|Amazing cover artwork by Costin Chioreanu.|
Blak Majicians' demo album. I managed to get a hold of a CD copy of the original demo from the band and it has been one of my absolute favorite albums of the year. I wrote a manically raving review of the album during the summer and it caused a tiny stir on facebook which was very cool, but anyway if you read the review way back when and had it in the back of your mind to find a copy for yourself, well now you can. It's nice to see such a great album get an 'official' release.
Strange Doorways' then moves on to 'The Old Wizard of Winter' demo from 2009 and to the time from before Blizaro had been signed by Razorback Records. According to the liner notes the entire 'T.O.W.O.W.' demo was put together by John Gallo in a single night working solo (as I believe much of 'Strange Doorways' is), as a Christmas present to his family, but he was satisfied enough with the results to release the material. The title track alone is certainly worthy of the price of admission, sitting night-mare-like among the man's best work under the banner of Blizaro. It's a frightening theme with a cold of chilly feel to it as suits the concept. It, as well as the rest of the T.O.W.O.W. demo, is entirely instrumental with organ and analog synth dominating throughout.
Blue Tape' demo from 2008, which features some of the strongest material here. "Sphere 1 (The Mirror)" is a Cream meets Monster Magnet out-and-out rocker with a startling amount of driving force behind it. To longtime fans who know and love the 'Blue Tape' this is nothing new, but I hadn't heard anything like this one from Blizaro before so the effect was dazzling. And the truth begins to emerge that no two Blizaro releases are very much alike. 'Blak Majicians' and 'City of the Living Dead' each synthesize early metal and the music of horror films and are where Gallo begins to settle in to a definitive voice for this project. The 'Blue Tape' is 8 of the most rock n roll oriented tracks released under the name of Blizaro, the drums are generally cleaner, more groove oriented while there's a whole lot of guitar worship going on, keyboards are used relatively sparely and mostly for interludes.
Horror Rock', Blizaro's original 2006 demo, a demo that will always hold a special place in my heart. You see, 'Horror Rock' was the first Blizaro music I'd heard aside from the song "Lifestream" [track 2] I sampled on an AudiObelisk podcast which became my introduction to the band. I found the online stream for 'Horror Rock' with a mind towards buying anything by the band that I could download immediately. I had no such luck but I ran into the old Bland Hand Records website where it was on stream. It was another month before the 'City of the Living Dead' album would arrive in my mailbox and blow my mind. Anyway, this was Blizaro's first release and it sees Gallo beginning to work out a complex vision of jazz prog, unabashed Goblin worship, Fulci-esque atmospheres and Paul Chain riffs. The demo's not as successful at stitching all those elements together as Blizaro's later works are, but (and without meaning to tear anybody else down) it's still more creative, interesting and well, good than 95% of everything else you hear in this or any other era.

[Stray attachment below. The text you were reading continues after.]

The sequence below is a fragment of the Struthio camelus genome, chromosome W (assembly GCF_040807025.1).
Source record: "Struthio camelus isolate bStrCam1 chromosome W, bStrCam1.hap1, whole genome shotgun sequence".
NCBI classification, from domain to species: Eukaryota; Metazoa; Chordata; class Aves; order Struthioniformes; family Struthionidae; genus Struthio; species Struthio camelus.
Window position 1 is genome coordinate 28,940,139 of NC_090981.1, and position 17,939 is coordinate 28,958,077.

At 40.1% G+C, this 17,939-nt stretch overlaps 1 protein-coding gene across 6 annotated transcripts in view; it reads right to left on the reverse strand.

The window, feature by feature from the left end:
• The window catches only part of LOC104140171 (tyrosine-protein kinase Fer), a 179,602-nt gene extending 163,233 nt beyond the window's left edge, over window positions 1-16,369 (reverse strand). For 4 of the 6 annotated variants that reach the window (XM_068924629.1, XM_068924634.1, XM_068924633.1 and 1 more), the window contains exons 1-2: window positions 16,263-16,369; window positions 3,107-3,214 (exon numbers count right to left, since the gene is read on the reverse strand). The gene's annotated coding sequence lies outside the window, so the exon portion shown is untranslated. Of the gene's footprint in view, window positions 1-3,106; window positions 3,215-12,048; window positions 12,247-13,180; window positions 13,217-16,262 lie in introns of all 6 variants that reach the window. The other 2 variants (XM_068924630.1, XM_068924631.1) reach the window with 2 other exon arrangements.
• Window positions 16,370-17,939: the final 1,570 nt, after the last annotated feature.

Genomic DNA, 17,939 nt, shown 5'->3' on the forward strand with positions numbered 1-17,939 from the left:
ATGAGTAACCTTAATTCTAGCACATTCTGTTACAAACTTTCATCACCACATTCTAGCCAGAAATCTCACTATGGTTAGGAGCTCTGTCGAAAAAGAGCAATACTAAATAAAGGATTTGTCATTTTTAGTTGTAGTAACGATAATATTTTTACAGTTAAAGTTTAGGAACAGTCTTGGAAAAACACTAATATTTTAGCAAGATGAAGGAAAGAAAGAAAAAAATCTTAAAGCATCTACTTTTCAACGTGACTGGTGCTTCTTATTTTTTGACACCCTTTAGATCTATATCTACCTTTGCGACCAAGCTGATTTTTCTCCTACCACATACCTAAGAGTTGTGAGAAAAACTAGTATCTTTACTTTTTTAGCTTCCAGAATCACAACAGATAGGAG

Beyond Mystery" displays a sweaty and smokey classic rock sound during the middle section, making it stand out from the rest of Blizaro's output. "The Watcher" is interesting because Gallo is playing a John Carpenter style synth drone on guitar with synth wailing overtop. It's a successful experiment which hacks its way abruptly but perfectly back into the main riff. Nowhere is the development of the Blizaro vision as clear as between the end of the 'Horror Rock' demo and the later recording, "Demonhenge" which abuts it. The song was only recorded a year or two later than "It's In the Lighthouse" yet the two are worlds apart. The 'Horror Rock' demos bear the distinctive markings of late 60's jazz prog, specifically the stuff coming out of the UK at the time, Gallo has learned to hide those influences by the time of "Demonhenge", creating a more confident sounding and distinctive package. There are eight previously unreleased songs in all, as a group they tend to lean towards the lighter side of things but there's a cohesiveness there that's unusual for a bunch of songs recorded at various times during a roughly five year span.
But the best part of it all is, Blizaro isn't even done with you yet, with two more releases appearing on the horizon 2014 looks to be the year of Horror Rock. The first of these is the (hopefully) imminent release of 'Cornucopia Della Morte', Blizaro's sophomore full-length release on Razorback Records, although no dates have been given. The second is a CD of some earlier demo material in a DVD clamshell case sold exclusively at the Aquarius Records store.
'Strange Doorways' is an absolutely essential purchase for fans of Blizaro, horror and metal, 80's Italian-influenced doom or anybody looking for something a little different. And if you haven't been lucky enough to track Blizaro down yet or hear the music, they will knock your socks off.
Highlights include: "Sacrifice", "Sphere 1 (The Mirror)" and "The Old Wizard of Winter".
Previously unreleased highlight material includes: "Demonhenge", "Beyond Mystery" and "One Step Into Oblivion (Sorcerer's Brother)"
40 Tracks on 2 discs
Total Run Time: 2:29:55
John Gallo (everything on most tracks): Guitars, vocals, bass, Moog and organ, sequenced drums
with help from Mike Puleo, Mike Waske, Peter Vicar and Earl of Void.
Blizaro's current line up is:
John Gallo: Guitars, vocals, bass, Moog and organ, sequenced drums
Mark Rapone: Bass
Mike Waske: Drums